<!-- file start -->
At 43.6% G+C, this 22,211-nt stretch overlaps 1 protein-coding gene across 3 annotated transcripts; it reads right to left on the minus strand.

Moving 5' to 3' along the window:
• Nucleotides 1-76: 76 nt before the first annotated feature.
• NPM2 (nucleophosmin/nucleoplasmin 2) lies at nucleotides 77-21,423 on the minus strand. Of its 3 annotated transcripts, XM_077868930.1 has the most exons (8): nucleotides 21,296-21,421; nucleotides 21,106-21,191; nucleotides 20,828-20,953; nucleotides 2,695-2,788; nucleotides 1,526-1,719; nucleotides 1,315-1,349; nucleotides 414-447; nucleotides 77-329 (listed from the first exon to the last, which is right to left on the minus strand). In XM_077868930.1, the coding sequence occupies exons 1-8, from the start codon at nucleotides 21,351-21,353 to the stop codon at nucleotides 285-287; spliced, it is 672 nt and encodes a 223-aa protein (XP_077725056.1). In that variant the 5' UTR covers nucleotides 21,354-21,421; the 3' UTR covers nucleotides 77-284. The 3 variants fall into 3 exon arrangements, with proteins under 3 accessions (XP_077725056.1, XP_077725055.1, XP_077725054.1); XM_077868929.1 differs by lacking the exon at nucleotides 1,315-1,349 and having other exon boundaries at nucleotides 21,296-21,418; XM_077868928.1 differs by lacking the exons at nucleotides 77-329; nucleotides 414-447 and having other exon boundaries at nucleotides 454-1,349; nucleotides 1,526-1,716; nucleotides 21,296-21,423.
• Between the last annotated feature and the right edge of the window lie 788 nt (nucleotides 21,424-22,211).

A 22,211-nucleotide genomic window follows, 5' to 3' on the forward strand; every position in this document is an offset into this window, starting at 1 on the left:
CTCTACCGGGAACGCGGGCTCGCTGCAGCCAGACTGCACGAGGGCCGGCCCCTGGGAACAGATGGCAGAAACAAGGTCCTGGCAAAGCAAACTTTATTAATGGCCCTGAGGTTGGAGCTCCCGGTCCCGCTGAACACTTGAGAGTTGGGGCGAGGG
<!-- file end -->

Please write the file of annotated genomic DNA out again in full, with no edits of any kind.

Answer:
At 43.6% G+C, this 22,211-nt stretch overlaps 1 protein-coding gene across 3 annotated transcripts; it reads right to left on the minus strand.

Moving 5' to 3' along the window:
• Nucleotides 1-76: 76 nt before the first annotated feature.
• NPM2 (nucleophosmin/nucleoplasmin 2) lies at nucleotides 77-21,423 on the minus strand. Of its 3 annotated transcripts, XM_077868930.1 has the most exons (8): nucleotides 21,296-21,421; nucleotides 21,106-21,191; nucleotides 20,828-20,953; nucleotides 2,695-2,788; nucleotides 1,526-1,719; nucleotides 1,315-1,349; nucleotides 414-447; nucleotides 77-329 (listed from the first exon to the last, which is right to left on the minus strand). In XM_077868930.1, the coding sequence occupies exons 1-8, from the start codon at nucleotides 21,351-21,353 to the stop codon at nucleotides 285-287; spliced, it is 672 nt and encodes a 223-aa protein (XP_077725056.1). In that variant the 5' UTR covers nucleotides 21,354-21,421; the 3' UTR covers nucleotides 77-284. The 3 variants fall into 3 exon arrangements, with proteins under 3 accessions (XP_077725056.1, XP_077725055.1, XP_077725054.1); XM_077868929.1 differs by lacking the exon at nucleotides 1,315-1,349 and having other exon boundaries at nucleotides 21,296-21,418; XM_077868928.1 differs by lacking the exons at nucleotides 77-329; nucleotides 414-447 and having other exon boundaries at nucleotides 454-1,349; nucleotides 1,526-1,716; nucleotides 21,296-21,423.
• Between the last annotated feature and the right edge of the window lie 788 nt (nucleotides 21,424-22,211).

A 22,211-nucleotide genomic window follows, 5' to 3' on the forward strand; every position in this document is an offset into this window, starting at 1 on the left:
CTCTACCGGGAACGCGGGCTCGCTGCAGCCAGACTGCACGAGGGCCGGCCCCTGGGAACAGATGGCAGAAACAAGGTCCTGGCAAAGCAAACTTTATTAATGGCCCTGAGGTTGGAGCTCCCGGTCCCGCTGAACACTTGAGAGTTGGGGCGAGGG